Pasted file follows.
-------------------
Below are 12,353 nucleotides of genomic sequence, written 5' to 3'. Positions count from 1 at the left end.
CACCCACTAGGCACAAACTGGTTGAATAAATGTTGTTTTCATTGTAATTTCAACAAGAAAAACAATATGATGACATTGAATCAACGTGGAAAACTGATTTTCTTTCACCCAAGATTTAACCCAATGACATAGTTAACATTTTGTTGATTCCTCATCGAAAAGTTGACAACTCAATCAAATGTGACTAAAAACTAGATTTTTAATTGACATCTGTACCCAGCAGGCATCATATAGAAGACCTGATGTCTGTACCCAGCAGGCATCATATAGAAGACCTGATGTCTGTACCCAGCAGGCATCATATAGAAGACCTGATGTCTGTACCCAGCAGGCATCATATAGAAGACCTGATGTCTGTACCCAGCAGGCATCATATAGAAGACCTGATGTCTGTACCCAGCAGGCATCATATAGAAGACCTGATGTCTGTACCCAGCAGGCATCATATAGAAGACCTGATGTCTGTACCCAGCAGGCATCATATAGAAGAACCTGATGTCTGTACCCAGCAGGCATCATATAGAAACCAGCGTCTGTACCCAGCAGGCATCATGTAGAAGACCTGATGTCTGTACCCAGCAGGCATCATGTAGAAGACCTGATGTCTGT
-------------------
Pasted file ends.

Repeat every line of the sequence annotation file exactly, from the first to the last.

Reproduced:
Below are 12,353 nucleotides of genomic sequence, written 5' to 3'. Positions count from 1 at the left end.
CACCCACTAGGCACAAACTGGTTGAATAAATGTTGTTTTCATTGTAATTTCAACAAGAAAAACAATATGATGACATTGAATCAACGTGGAAAACTGATTTTCTTTCACCCAAGATTTAACCCAATGACATAGTTAACATTTTGTTGATTCCTCATCGAAAAGTTGACAACTCAATCAAATGTGACTAAAAACTAGATTTTTAATTGACATCTGTACCCAGCAGGCATCATATAGAAGACCTGATGTCTGTACCCAGCAGGCATCATATAGAAGACCTGATGTCTGTACCCAGCAGGCATCATATAGAAGACCTGATGTCTGTACCCAGCAGGCATCATATAGAAGACCTGATGTCTGTACCCAGCAGGCATCATATAGAAGACCTGATGTCTGTACCCAGCAGGCATCATATAGAAGACCTGATGTCTGTACCCAGCAGGCATCATATAGAAGACCTGATGTCTGTACCCAGCAGGCATCATATAGAAGAACCTGATGTCTGTACCCAGCAGGCATCATATAGAAACCAGCGTCTGTACCCAGCAGGCATCATGTAGAAGACCTGATGTCTGTACCCAGCAGGCATCATGTAGAAGACCTGATGTCTGT